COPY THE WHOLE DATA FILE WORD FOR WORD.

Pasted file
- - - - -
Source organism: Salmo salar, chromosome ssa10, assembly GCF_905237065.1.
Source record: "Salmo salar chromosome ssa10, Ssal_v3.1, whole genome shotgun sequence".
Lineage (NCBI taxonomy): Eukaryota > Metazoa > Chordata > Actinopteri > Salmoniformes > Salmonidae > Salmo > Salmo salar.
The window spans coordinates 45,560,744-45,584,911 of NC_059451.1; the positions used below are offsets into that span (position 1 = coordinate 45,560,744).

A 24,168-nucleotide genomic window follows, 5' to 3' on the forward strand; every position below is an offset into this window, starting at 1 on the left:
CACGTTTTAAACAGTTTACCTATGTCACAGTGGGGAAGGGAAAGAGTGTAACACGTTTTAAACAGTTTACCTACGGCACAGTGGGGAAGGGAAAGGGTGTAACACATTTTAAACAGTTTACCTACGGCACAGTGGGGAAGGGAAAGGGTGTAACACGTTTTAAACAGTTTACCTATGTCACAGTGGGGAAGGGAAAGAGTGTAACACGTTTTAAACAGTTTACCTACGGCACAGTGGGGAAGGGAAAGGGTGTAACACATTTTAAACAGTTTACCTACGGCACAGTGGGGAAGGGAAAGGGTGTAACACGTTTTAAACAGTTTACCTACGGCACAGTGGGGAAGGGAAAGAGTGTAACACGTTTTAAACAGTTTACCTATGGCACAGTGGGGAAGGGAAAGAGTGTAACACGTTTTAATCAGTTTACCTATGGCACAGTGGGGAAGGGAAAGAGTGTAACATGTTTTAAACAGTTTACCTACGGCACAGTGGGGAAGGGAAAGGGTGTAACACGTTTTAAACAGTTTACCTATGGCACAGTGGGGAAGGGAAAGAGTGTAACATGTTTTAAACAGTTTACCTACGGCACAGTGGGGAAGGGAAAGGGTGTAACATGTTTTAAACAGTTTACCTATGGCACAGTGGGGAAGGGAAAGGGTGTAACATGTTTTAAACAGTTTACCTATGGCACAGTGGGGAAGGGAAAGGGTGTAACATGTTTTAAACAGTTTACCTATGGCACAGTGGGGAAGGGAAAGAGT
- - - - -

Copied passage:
Source organism: Salmo salar, chromosome ssa10, assembly GCF_905237065.1.
Source record: "Salmo salar chromosome ssa10, Ssal_v3.1, whole genome shotgun sequence".
Lineage (NCBI taxonomy): Eukaryota > Metazoa > Chordata > Actinopteri > Salmoniformes > Salmonidae > Salmo > Salmo salar.
The window spans coordinates 45,560,744-45,584,911 of NC_059451.1; the positions used below are offsets into that span (position 1 = coordinate 45,560,744).

A 24,168-nucleotide genomic window follows, 5' to 3' on the forward strand; every position below is an offset into this window, starting at 1 on the left:
CACGTTTTAAACAGTTTACCTATGTCACAGTGGGGAAGGGAAAGAGTGTAACACGTTTTAAACAGTTTACCTACGGCACAGTGGGGAAGGGAAAGGGTGTAACACATTTTAAACAGTTTACCTACGGCACAGTGGGGAAGGGAAAGGGTGTAACACGTTTTAAACAGTTTACCTATGTCACAGTGGGGAAGGGAAAGAGTGTAACACGTTTTAAACAGTTTACCTACGGCACAGTGGGGAAGGGAAAGGGTGTAACACATTTTAAACAGTTTACCTACGGCACAGTGGGGAAGGGAAAGGGTGTAACACGTTTTAAACAGTTTACCTACGGCACAGTGGGGAAGGGAAAGAGTGTAACACGTTTTAAACAGTTTACCTATGGCACAGTGGGGAAGGGAAAGAGTGTAACACGTTTTAATCAGTTTACCTATGGCACAGTGGGGAAGGGAAAGAGTGTAACATGTTTTAAACAGTTTACCTACGGCACAGTGGGGAAGGGAAAGGGTGTAACACGTTTTAAACAGTTTACCTATGGCACAGTGGGGAAGGGAAAGAGTGTAACATGTTTTAAACAGTTTACCTACGGCACAGTGGGGAAGGGAAAGGGTGTAACATGTTTTAAACAGTTTACCTATGGCACAGTGGGGAAGGGAAAGGGTGTAACATGTTTTAAACAGTTTACCTATGGCACAGTGGGGAAGGGAAAGGGTGTAACATGTTTTAAACAGTTTACCTATGGCACAGTGGGGAAGGGAAAGAGT